One perennial need in public sector organizations is training that helps staff transition from a role of technical expertise—water quality inspector or budget analyst, for example—to a role requiring managerial and supervisory skills. Our Certified Public Manager® (CPM) program is designed to address skill gaps for new and experienced managers to help make sure they have the tools to perform at the best of their game and contribute to staff engagement.
CPM is a nationally-accredited management program and certification in which participants develop and strengthen their management skills through a competency-based curriculum.
The Kansas CPM program is offered on a calendar-year schedule and uses a blended learning approach of classroom hours, online learning, and outside assignments. Along the way, participants complete a capstone project focused on an opportunity for cost savings, revenue generation, process improvement or innovation in their workplace. Over 1,200 people have completed the Kansas program since 1993.
Agamani Sen, Chief Design Engineer for Douglas County, Kans. Public Works (left), participated in CPM in 2010. Her capstone explored how to increase the number of internal design-build projects in Public Works by applying staff expertise in culvert design and installation to some of the County’s smaller bridge projects; she determined that for every bridge that is able to be completed as an internal design-build instead of by consultants and contractors, there is the potential for approximately $150,000 in savings.
Put another way, the savings from any single bridge replacement completed in-house will pay for either one additional small bridge project or two to three culvert projects. In this era of shrinking revenues, this is a profound benefit to the County.
CPM program director Terri Callahan notes that for agencies to continue finding the resources to send staff to the program in such challenging economic times, “we have to make sure the program offers real benefits to sponsoring departments whether in the form of cost savings, process improvement or innovation via the capstone or in the enhanced skills that make for more effective managers.”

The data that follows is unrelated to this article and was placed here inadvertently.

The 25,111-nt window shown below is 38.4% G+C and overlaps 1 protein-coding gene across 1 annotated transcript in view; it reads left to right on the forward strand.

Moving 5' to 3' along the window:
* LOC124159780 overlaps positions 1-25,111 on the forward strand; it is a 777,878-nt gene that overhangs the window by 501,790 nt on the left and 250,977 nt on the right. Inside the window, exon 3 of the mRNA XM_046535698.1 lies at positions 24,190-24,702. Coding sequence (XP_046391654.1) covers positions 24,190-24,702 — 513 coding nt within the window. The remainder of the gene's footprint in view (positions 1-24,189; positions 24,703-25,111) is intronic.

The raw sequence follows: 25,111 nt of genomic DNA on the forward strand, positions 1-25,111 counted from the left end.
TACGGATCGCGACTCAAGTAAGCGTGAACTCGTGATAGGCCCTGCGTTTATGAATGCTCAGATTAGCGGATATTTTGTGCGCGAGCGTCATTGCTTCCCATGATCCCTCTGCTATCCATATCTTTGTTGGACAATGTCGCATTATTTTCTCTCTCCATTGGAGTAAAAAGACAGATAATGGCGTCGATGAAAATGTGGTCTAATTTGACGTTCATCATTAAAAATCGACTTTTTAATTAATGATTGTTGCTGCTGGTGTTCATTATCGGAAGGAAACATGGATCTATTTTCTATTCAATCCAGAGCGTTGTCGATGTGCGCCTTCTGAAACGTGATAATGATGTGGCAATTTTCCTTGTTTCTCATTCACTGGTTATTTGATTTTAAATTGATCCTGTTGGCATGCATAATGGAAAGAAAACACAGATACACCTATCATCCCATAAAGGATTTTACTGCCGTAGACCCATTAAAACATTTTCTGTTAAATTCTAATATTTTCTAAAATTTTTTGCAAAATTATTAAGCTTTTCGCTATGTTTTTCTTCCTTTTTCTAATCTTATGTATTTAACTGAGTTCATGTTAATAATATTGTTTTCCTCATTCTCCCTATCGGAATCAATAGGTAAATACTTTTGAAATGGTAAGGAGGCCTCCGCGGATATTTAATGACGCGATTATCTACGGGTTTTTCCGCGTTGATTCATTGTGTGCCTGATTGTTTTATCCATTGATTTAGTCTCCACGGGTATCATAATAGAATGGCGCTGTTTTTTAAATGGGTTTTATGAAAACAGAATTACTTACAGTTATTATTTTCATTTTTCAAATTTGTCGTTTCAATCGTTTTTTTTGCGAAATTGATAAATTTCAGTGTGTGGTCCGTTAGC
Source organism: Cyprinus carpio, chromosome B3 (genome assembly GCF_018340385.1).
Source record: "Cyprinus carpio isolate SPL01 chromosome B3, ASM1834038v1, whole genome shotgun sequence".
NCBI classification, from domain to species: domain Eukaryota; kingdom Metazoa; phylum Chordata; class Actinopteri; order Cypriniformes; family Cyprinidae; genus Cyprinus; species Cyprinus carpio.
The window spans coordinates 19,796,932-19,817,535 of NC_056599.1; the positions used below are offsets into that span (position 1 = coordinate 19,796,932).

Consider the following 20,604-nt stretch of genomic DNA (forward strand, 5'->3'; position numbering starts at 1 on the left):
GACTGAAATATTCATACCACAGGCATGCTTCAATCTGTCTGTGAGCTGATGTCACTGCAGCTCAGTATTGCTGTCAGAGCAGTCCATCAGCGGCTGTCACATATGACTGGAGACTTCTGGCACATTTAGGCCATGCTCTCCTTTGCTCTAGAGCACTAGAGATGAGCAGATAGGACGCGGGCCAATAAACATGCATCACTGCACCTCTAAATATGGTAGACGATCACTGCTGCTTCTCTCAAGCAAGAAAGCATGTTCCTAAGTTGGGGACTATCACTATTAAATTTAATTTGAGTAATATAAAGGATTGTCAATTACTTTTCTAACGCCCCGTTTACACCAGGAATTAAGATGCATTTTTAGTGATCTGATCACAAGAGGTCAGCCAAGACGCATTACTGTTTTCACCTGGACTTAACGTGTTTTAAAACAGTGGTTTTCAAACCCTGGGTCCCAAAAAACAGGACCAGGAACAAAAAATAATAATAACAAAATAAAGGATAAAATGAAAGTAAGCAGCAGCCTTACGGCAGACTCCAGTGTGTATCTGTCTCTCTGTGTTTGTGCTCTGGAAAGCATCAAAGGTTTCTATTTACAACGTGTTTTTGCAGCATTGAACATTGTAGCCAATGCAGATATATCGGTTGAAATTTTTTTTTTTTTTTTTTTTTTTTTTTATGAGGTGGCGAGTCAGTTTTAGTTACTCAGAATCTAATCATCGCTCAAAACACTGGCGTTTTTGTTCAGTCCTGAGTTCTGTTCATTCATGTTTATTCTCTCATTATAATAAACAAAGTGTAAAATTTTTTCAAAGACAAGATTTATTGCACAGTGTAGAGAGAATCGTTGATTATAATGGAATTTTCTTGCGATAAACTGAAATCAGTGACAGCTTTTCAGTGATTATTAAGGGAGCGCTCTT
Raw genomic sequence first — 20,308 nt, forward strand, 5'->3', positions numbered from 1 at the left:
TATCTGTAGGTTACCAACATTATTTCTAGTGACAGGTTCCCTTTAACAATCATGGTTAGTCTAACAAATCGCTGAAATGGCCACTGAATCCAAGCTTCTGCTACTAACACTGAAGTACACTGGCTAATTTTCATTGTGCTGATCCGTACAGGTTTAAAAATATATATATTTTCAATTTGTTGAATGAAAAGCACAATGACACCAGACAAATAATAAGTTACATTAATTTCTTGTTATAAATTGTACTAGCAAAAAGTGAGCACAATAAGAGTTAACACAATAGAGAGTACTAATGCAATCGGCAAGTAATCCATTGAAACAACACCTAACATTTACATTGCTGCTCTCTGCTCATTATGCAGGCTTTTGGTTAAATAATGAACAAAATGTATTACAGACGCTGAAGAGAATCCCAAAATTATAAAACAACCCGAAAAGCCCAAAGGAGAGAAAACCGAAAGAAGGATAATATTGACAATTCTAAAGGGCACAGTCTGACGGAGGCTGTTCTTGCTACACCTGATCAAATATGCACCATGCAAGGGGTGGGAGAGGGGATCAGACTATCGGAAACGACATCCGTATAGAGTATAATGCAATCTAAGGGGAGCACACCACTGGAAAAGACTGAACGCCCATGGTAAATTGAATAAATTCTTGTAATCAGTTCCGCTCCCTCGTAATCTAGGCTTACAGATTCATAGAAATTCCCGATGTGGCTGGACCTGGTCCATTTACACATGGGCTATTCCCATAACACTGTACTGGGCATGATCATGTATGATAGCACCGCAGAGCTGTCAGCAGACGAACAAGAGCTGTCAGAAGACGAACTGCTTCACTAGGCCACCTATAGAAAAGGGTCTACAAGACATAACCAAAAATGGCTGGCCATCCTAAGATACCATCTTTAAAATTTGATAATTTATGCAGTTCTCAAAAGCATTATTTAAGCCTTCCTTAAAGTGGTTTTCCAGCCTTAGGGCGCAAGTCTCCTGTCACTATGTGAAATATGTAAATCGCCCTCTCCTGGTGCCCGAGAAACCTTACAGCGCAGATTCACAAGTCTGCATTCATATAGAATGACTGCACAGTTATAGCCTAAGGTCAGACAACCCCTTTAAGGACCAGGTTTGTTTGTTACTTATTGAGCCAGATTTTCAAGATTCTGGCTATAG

For Agamani Sen and Douglas County Public Works, the benefits were real on both sides. Her capstone was a project that Agamani long suspected could generate savings for the County, and participating in CPM allowed her to carve out the time to research the details and create a plan for implementation. Meanwhile, she found the class content to be extremely useful, with topics such as emotional intelligence and project management offering valuable perspectives on different styles of management and allowing her to gain insight about her own approach.
Beyond this, she says that “meeting people from so many organizations, to get outside of my own world, was inspirational.”
“What is inspiring to me,” says Craig Weinaug (KU MPA 1976), Douglas County Administrator, “is the dedication participating staff show to staying on top of their responsibilities while making the time to get all they can out of the program.”
Craig further notes that “Agamani’s project provides very tangible evidence as to why continuing investment in the education of public employees not only benefits the individual, but also the organization. This investment becomes even more critical when revenues are shrinking, and we have to be as smart as possible in how we spend the remaining tax dollars. We send employees to the CPM program every year, and we have always been very satisfied with the results.”
The Public Management Center is now accepting registrations for the 2012 CPM program which will begin in January with locations in the Kansas City area, Topeka, and Hays.